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Engineered Material Arresting System (EMAS)

An Engineered Materials Arresting System (EMAS) uses materials of closely controlled strength and density placed at the end of a runway to stop or greatly slow an aircraft that overruns the runway. The best material found to date is a lightweight, crushable concrete. When an aircraft rolls into an EMAS arrestor bed, the tires of the aircraft sink into the lightweight concrete and the aircraft is decelerated by having to roll through the material. The FAA requires that commercial airports, regulated under Part 139 safety rules, have a standard Runway Safety Area (RSA) where possible.

At most commercial airports the RSA is 500 feet wide and extends 1000 feet beyond each end of the runway. The FAA has this requirement in the event that an aircraft overruns, undershoots, or veers off the side of the runway. The most dangerous of these incidents are overruns, but since many airports were built before the 1000-foot RSA length was adopted some 20 years ago, the area beyond the end of the runway is where many airports cannot achieve the full standard RSA. This is due to obstacles such as bodies of water, highways, railroads and populated areas or severe drop-off of terrain.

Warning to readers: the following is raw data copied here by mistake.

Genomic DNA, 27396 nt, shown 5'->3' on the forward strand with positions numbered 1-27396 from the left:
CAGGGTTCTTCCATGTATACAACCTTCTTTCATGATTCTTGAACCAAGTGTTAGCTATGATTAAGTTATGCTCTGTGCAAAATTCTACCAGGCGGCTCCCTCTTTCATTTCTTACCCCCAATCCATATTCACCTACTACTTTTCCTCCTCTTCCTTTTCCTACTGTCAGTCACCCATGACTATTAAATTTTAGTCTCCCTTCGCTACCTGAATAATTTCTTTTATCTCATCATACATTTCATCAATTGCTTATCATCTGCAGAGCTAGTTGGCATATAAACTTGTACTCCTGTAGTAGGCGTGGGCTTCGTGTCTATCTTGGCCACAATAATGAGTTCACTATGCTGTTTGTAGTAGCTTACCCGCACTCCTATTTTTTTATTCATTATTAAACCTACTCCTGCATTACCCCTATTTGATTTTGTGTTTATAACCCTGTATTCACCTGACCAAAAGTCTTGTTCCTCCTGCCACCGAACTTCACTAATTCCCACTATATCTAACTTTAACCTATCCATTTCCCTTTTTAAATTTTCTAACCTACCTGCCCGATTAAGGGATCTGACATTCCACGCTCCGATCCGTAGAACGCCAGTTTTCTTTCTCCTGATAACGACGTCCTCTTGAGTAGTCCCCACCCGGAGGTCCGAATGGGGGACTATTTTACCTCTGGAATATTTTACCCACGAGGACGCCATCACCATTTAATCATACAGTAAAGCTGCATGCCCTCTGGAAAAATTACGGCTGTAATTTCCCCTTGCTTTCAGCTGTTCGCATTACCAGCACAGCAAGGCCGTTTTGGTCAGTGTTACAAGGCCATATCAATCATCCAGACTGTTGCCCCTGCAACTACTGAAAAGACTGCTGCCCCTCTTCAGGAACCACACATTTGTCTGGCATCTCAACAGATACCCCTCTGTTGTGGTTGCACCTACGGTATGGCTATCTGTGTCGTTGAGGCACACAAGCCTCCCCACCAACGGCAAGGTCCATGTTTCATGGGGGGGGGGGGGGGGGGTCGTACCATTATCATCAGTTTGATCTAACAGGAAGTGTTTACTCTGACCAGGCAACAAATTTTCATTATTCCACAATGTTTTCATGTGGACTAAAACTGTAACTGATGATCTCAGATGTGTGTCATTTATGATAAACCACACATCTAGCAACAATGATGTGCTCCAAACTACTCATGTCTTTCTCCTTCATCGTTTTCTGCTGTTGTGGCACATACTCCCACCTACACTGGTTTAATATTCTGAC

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The FAA has a high-priority program to enhance safety by upgrading the RSAs at commercial airports and provide federal funding to support those upgrades. However, it still may not be practical for some airports to achieve the standard RSA. The FAA, knowing that it would be difficult to achieve a standard RSA at every airport, began conducting research in the 1990s to determine how to ensure maximum safety at airports where the full RSA cannot be obtained. Working in concert with the University of Dayton, the Port Authority of New York and New Jersey, and the Engineered Arresting Systems Corporation (ESCO) of Logan Township, NJ, a new technology emerged to provide an added measure of safety.

Benefits of the EMAS Technology

The EMAS technology provides safety benefits in cases where land is not available, where it would be very expensive for the airport sponsor to buy the land off the end of the runway, or where it is otherwise not possible to have the standard 1,000-foot overrun. A standard EMAS installation extends 600 feet from the end of the runway. An EMAS arrestor bed can still be installed to help slow or stop an aircraft that overruns the runway, even if less than 600 feet of land is available.

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